Level meadows made for dancing."

151 Lemminkainen burst out singing
And began his magic-making:
Conjured rowans in the dooryards, 150

In the center oak trees rising,
Oak trees graced with level branches,
On each branch an acom growing,
Golden wheel on every acorn,
On each golden wheel a cuckoo.
When the cuckoo there is calling,
From his mouth the gold is bubbling,
From his beak the bronze is blowing
And the silver too is gleaming;
All the land is bright with shining, 160
Silver hills and hillocks golden.

165 Lemminkainen went on singing,
Still he sang and still he conjured:
Sang the sands to pearly beads,
Pebbles into shining jewels,
All the trees to golden red,
All the flowers to lovely blooms.

171 And again sang Lemminkainen:
Sang a well there in the farmyard,
On the well a golden cover, 170
Golden basin on the cover
Where the brothers come to drink,
Sisters come to wash their faces.

177 Sang a lakelet on the meadow,
On the lakelet blue-green mallards,
Golden-browed and silver-headed,
And their webbed toes all of copper.

181 How the virgins of the island,
All the headland maidens marveled
At the songs of Lemminkainen, 180
At his art of magic-making!

185 Said the wayward Lemminkainen,
Spoke the handsome man far-minded:
"I would sing a master lyric
That would echo through the island
If I were beneath a roof
At the head of a long deal table.
Since I have no house to sing in
And no proper floor is lent me,
In the woods I'll leave my words, 190
Dump my verses in the bushes."

195 Say the virgins of the island,
Maidens of the headland answer:
"There are houses you can come to,
Large estates for you to live on,
Take your songs in from the weather
And your magic words to shelter."

201 No sooner was he in the house
Than he sang full pintpots to him
At the end of the long table, 200
Tankards full of foaming ale,
Mugs of mead and brimming bowls,
Many dishes heaped up high.
There the table was all set:
Mugs of mead and beer in bumpers,
Pork and butter all laid out
As a feast for Lemminkainen,
Set to please the man far-minded.

215 Then he took on airs of grandeur,
Would not even taste the banquet 210
Unless his knife was silver-hilted
Or a golden sheath-knife ready.

219 So he got one silver-hilted,
Conjured up a golden sheath-knife,
And he feasted to the full,
Drank the good beer to his pleasure.

223 Then he strolled about the hamlets
To enjoy the island virgins,
Beauty of the long-haired maidens.
Wheresoever he turned his head, 220
There his mouth was sweetly kissed,
And wherever he reached his hand out,
There it would be gently squeezed.

231 Night by night he went a-playing,
Having fun in secret darkness.
On the island were ten hamlets,
In each hamlet were ten houses,
In each house at least ten daughters,
Nor was there a single daughter,
Not a single mother's child 230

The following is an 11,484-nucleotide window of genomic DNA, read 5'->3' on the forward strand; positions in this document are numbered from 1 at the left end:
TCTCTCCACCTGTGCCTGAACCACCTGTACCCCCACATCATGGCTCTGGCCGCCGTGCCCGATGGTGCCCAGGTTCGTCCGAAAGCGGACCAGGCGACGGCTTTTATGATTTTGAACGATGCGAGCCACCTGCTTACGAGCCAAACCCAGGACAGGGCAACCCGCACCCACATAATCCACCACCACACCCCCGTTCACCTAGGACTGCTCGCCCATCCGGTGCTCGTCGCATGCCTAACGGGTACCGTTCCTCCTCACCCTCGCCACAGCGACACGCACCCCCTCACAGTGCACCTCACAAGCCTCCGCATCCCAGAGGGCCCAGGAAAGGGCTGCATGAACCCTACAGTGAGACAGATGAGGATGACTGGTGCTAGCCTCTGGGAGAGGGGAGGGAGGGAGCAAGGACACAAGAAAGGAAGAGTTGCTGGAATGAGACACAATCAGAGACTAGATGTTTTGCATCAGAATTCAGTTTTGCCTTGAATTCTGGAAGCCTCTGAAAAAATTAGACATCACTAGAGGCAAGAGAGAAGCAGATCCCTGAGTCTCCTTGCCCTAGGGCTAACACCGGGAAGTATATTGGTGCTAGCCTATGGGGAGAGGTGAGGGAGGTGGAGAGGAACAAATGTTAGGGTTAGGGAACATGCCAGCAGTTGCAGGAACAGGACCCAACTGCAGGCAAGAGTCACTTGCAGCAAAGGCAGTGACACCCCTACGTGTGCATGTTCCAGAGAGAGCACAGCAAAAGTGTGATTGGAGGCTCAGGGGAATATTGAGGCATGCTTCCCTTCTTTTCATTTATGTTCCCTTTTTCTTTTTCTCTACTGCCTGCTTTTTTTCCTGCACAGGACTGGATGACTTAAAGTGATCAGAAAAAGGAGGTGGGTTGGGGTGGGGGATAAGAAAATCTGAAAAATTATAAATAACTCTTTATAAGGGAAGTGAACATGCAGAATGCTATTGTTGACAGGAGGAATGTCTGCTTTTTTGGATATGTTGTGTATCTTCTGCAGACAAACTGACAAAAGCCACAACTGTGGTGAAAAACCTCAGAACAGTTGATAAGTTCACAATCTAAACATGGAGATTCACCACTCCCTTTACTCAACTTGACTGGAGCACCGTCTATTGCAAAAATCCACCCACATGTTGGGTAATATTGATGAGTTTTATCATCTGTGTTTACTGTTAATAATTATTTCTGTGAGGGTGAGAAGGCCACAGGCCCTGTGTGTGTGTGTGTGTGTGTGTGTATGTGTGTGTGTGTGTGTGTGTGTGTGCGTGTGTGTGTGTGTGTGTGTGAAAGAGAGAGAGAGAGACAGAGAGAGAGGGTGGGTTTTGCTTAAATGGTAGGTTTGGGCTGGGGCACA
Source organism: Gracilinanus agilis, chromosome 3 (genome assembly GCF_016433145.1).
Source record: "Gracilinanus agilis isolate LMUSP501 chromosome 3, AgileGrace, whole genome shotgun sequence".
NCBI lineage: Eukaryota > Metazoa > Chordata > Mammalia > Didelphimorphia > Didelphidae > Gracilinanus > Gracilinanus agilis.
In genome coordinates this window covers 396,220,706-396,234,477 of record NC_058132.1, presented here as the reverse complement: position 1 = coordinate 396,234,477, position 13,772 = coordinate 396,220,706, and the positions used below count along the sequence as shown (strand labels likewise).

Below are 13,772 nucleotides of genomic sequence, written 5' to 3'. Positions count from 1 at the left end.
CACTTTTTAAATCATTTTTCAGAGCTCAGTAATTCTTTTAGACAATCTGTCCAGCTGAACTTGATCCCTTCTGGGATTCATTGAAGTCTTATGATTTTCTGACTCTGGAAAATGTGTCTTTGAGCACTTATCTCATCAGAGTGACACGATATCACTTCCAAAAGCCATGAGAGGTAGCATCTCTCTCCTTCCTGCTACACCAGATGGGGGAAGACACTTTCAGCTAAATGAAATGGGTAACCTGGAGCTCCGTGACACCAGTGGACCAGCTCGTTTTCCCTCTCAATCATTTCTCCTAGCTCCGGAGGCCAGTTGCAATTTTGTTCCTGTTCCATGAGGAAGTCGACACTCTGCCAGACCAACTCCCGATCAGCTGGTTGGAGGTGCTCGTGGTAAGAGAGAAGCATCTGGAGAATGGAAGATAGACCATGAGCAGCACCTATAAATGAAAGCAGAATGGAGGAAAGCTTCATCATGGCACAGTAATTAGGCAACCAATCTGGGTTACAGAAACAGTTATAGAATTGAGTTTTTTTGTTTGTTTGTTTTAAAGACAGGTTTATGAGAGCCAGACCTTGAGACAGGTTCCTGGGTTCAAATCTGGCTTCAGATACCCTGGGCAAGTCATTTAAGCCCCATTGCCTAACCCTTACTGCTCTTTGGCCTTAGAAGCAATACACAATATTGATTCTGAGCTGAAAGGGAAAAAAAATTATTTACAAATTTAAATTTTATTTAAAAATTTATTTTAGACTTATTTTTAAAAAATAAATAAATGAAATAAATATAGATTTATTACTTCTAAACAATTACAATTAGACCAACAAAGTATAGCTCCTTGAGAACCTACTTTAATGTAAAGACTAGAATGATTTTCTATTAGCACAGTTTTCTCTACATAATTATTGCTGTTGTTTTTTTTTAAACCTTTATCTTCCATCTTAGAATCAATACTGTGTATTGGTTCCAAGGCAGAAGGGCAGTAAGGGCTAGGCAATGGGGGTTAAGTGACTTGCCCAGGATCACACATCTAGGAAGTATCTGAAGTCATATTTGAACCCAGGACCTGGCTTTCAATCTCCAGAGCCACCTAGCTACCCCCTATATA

By whose side he did not lie,
In whose arms he did not nestle.

241 So he knew a thousand brides,
Slept beside a hundred widows.
There were scarcely two in ten,
Hardly three in one whole hundred
Maidens whom he did not have,
Widows whom he did not lie with.

247 Thus the wayward Lemminkainen
Passed the time so pleasantly 240
For the whole of three sweet summers
In big island villages.
He delighted the island girls
And he solaced all the widows,
But there was one left unsolaced,
One unfortunate old maiden
Living at the very cape end
In the tenth, the farthest hamlet.

257 It was in his mind already
To return to his own country 250
When the spinster came to see him,
And she spoke to him forthrightly:
"You poor fellow, beautiful man!
If you don't remember me,
I'll bewitch you on your leaving,
Run your boat upon a rock."

265 Since he had no crowing cock,
Had no chanticleer to wake him,
He was late for his appointment
To delight the aged virgin, 260
Play with her the game of laughter.

269 On the appointed day it happened:
In the evening he decided
To get up before the moon set,
Long before the cock crow sounded.

273 So he got up in good time,
Long before the time appointed.
Without wandering off on by-paths
He went on to his appointment
To delight the aged virgin, 270
Play with her the game of laughter.

279 As he walked alone that night,
Passing through the other hamlets
To the last one at the cape end,
To the tenth, the farthest hamlet,
He saw not a single homestead
Where was not a trio of cabins,
Nor did he see a single cabin
Where was not a trio of men,
Nor did he see a single man 280
Who was not putting sword to whetstone
Or grinding sharp his battle-ax
For the head of Lemminkainen.

291 Then he thought in desperation:
"Woe is me, the day is dawning
And the blessed sun is rising,
Shining on this miserable lad,
Down upon his wretched neck.
May the devil now protect me,
Single man who stands alone, 290
Shield me underneath his cloak,
Hide me well beneath his mantle,
Throw his cape of darkness on me